For the first time, researchers have observed a zebra or leopard shark switching from sexual to asexual production. The feat of the shark, which is named Leonie, could open the way to new methods on saving their species, which is currently endangered.

Leonie was caught in 1999 and currently lives in Reef HQ Aquarium in Queensland, Australia. Workers at the aquarium say that the shark actually had pups between 2008 and 2013 because of a male zebra shark.

However, when the male shark and Leonie got separated, she stopped having babies. However, Christine Dudgeon, lead author of the study, said that Leonie hatched three eggs back in April last year in spite of the absence of a mating partner for three mating seasons.

The researchers decided that Leonie gave birth because she was most likely storing sperms from her last mating encounter. They explain that relatives of zebra sharks have been known to be capable of storing sperms up to 45 months, suggesting that zebra sharks can also do the same.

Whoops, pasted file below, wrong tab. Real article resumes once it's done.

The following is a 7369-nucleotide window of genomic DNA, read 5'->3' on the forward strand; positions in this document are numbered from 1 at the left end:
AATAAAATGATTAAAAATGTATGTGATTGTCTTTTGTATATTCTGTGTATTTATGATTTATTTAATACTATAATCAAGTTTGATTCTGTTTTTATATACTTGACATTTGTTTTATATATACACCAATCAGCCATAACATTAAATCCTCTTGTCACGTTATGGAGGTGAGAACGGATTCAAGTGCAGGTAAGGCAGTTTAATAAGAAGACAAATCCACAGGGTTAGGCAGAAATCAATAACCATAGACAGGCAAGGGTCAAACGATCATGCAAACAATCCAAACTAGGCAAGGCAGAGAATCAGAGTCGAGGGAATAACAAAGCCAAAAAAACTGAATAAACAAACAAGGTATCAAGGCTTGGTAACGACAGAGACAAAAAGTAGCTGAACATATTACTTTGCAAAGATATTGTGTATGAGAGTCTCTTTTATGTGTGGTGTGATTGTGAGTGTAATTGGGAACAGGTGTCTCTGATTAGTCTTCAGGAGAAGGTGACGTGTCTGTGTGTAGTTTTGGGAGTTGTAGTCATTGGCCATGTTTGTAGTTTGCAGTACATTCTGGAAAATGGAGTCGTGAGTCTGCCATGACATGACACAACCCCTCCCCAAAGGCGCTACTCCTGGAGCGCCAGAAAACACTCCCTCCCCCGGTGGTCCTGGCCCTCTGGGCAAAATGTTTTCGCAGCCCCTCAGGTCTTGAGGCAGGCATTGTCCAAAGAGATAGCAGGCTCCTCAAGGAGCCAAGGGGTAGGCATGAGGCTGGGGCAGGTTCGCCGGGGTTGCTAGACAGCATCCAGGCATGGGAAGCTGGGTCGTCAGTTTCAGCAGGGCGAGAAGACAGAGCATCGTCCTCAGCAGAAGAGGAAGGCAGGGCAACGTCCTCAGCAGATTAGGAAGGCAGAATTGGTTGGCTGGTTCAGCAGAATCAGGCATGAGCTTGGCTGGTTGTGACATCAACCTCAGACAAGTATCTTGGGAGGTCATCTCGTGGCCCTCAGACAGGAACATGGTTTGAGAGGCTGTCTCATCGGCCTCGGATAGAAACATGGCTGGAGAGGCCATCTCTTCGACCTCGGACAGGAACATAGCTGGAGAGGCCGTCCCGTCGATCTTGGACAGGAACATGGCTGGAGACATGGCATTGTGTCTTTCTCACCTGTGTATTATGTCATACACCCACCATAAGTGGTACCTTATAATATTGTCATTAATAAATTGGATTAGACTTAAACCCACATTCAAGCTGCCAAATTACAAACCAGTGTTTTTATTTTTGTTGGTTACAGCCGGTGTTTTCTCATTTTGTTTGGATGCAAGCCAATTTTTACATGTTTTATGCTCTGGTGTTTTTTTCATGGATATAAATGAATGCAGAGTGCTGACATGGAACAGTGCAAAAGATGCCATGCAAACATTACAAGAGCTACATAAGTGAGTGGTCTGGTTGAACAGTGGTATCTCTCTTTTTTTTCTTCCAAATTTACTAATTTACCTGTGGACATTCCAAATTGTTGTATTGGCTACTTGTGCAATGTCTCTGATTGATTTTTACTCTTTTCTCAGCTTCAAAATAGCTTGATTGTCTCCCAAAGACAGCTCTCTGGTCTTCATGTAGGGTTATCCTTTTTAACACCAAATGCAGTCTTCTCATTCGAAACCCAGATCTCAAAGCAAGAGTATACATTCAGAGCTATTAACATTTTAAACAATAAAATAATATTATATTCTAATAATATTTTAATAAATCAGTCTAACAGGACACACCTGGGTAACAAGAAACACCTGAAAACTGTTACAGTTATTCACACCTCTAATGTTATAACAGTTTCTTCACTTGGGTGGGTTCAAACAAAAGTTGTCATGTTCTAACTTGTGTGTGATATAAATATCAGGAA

This was later debunked when the research team tested the pups and using DNA fingerprinting, they found out that the pups only had cells from Leonie. The findings reveal that Leonie turned from sexual reproduction to asexual reproduction, the first time a shark that used to have a mating partner gave birth without one.

“Leonie adapted to her circumstances and we believe she switched because she lost her mate,” points out Dudgeon. “This has big implications for conservation and shows us how flexible the shark’s reproductive system really is. What we want to know now is could this occur in the wild and, if so, how often does it?”

The shark’s accomplishment could help preserve its species. For now, the team is planning to see if Leonie’s offsprings can go back to sexual reproduction if they grow up because asexual reproduction causes offsprings to lose genetic diversity.